While the concept of the workplace culture is by no means new or revolutionary, maintaining the ideal workplace culture has become a top priority in the recent past and for good reason.
This, however, is not as easy as it sounds. Unfortunately, if you want to gain momentum and presence in the evolving economy, this is a very real necessity. With more and more millennials entering the workforce, workplace culture has been redefined to align itself with the values and attitudes of younger generations, who are the future of the economy.
So, what does workplace culture have in store for us as we step into a new decade? What are the new changes and trends we are likely to see?
Here’s a taste of what the future holds.
The stigma around changing jobs every few years has antiquated, so much so that if you’re someone who has changed jobs a few times over the years since you began working, this is considered as growth.
Job hoppers know they are in it only for a short period, which accelerates their need to make a good impression. Thus, they are believed to have a higher learning curve, be better performers, and even be more loyal compared to employees who have been working for a long time in the same company.
Plus, the more times you change jobs, it’s more likely that your salary will only increase.
If you’re an employer and are looking to hire top talent, you are encouraged to view employees as smart contributors from the get-go. Your mental outlook must change to embrace the fact that they have a lot to offer in terms of skills and talent, compared to just years of service.
The gig economy is evolving and it’s weaving its way into corporate boardrooms and government policies. Did you know that by the end of 2019, 35% of the U.S. workforce were freelancers, diversifying the workplace culture and demanding more support to pursue this career choice?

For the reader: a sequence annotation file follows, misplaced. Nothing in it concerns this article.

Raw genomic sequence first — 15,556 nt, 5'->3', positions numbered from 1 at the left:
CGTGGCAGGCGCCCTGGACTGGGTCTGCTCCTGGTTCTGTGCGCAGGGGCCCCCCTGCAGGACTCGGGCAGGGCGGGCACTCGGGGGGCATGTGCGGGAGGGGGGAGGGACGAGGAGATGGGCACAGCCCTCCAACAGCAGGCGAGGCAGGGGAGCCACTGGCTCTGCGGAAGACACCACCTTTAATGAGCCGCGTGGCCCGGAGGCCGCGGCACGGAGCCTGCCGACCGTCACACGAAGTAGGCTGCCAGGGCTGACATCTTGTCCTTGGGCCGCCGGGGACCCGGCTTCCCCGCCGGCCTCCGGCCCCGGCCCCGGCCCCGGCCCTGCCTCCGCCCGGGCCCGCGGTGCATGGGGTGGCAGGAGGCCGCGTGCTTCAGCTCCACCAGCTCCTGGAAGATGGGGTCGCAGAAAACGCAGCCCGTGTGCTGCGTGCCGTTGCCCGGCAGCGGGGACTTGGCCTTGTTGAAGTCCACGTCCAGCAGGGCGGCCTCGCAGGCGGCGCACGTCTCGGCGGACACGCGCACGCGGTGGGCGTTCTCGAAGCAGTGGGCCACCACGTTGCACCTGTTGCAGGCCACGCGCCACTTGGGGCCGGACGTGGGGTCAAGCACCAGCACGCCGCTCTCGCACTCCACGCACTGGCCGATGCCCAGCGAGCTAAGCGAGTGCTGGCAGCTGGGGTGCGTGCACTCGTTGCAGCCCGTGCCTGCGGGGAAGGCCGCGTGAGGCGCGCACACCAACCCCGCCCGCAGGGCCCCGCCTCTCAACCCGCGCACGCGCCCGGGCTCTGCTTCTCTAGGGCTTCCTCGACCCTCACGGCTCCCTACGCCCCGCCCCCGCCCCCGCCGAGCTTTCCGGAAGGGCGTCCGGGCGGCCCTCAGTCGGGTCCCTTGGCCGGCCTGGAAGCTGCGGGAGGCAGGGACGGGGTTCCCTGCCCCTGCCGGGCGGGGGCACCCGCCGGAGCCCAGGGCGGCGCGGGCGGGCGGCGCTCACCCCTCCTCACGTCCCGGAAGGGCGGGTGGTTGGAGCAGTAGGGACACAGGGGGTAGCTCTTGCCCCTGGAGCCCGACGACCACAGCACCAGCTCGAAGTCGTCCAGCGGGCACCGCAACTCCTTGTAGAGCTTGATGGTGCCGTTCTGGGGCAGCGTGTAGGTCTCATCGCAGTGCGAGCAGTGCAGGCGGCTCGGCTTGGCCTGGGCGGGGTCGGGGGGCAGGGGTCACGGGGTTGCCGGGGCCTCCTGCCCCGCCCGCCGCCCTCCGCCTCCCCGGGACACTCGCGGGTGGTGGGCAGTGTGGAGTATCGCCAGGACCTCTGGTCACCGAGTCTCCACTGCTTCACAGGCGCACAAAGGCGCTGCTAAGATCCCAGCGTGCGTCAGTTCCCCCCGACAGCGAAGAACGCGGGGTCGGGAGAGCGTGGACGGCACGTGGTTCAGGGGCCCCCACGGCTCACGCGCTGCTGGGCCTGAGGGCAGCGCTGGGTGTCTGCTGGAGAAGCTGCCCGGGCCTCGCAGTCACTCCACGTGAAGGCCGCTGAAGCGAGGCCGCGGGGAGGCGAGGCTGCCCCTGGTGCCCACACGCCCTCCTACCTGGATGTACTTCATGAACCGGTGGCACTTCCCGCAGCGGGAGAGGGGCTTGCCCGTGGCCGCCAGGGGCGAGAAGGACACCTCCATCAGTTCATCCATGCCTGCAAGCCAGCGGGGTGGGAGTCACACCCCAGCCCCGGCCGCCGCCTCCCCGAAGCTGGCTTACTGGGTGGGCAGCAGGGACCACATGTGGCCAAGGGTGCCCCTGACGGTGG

The latest attempt, in this regard, is by the world’s youngest leader, the Prime Minister of Finland, Ms. Sanna Marin, a millennial. She has started a dialogue, which aims to enforce a four-day workweek with only six working hours per day. This could well be seen as an attempt to redefine workplace culture and bring it closer to that of a gig economy.
A shifting economy and a changing workplace culture don’t require you to bury your passions or unique interests. Careers are indeed changing and workplace culture alongside this, but the economy will continue to require a diversity of skill sets.
So, keep an open mind about where your passions and unique interests might lead you. Think laterally and identify overlooked sectors and roles within them that align with your interests.
In terms of networking, the demand for privacy and mobile integration will only increase as we step into 2020. Trading information and the creation of long-term relationships will be in the hands of employees.
Thus, word of mouth will take on a new form and you will see a rapid increase in brand advocacy by employees. Employees as advocates are sure to build more meaningful customer relationships, attract and retain top talent, and improve business performance.
As employers, you must focus more energy on enhancing the employee experience if you want positive sentiments shared among your teams.
The era of digitalization is taking new forms and the focus on workplace culture is becoming more human-centered. These changes have already started taking place within your organization, whether you realize it or not.
If you’re an employee, change your place of work often if you think that will benefit your personal and professional growth, embrace the concept of freelancing and ‘gigging’, increase your self-awareness to think laterally, and don’t forget to demand better employee experiences.
As an employer, you must have an open mind about these changes taking place within your workplace culture and develop them further to boost your growth and keep your teams engaged.